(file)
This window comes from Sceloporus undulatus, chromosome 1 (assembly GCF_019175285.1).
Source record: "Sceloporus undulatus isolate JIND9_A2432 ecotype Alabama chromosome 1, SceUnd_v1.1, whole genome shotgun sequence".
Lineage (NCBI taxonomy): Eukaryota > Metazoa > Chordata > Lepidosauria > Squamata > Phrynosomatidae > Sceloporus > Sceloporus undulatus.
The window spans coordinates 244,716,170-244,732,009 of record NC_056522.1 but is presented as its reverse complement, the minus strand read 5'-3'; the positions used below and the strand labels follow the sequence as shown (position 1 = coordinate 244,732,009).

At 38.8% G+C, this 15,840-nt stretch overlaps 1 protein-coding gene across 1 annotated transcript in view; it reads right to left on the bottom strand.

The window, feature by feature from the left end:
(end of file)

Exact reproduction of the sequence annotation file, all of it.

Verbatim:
This window comes from Sceloporus undulatus, chromosome 1 (assembly GCF_019175285.1).
Source record: "Sceloporus undulatus isolate JIND9_A2432 ecotype Alabama chromosome 1, SceUnd_v1.1, whole genome shotgun sequence".
Lineage (NCBI taxonomy): Eukaryota > Metazoa > Chordata > Lepidosauria > Squamata > Phrynosomatidae > Sceloporus > Sceloporus undulatus.
The window spans coordinates 244,716,170-244,732,009 of record NC_056522.1 but is presented as its reverse complement, the minus strand read 5'-3'; the positions used below and the strand labels follow the sequence as shown (position 1 = coordinate 244,732,009).

At 38.8% G+C, this 15,840-nt stretch overlaps 1 protein-coding gene across 1 annotated transcript in view; it reads right to left on the bottom strand.

The window, feature by feature from the left end: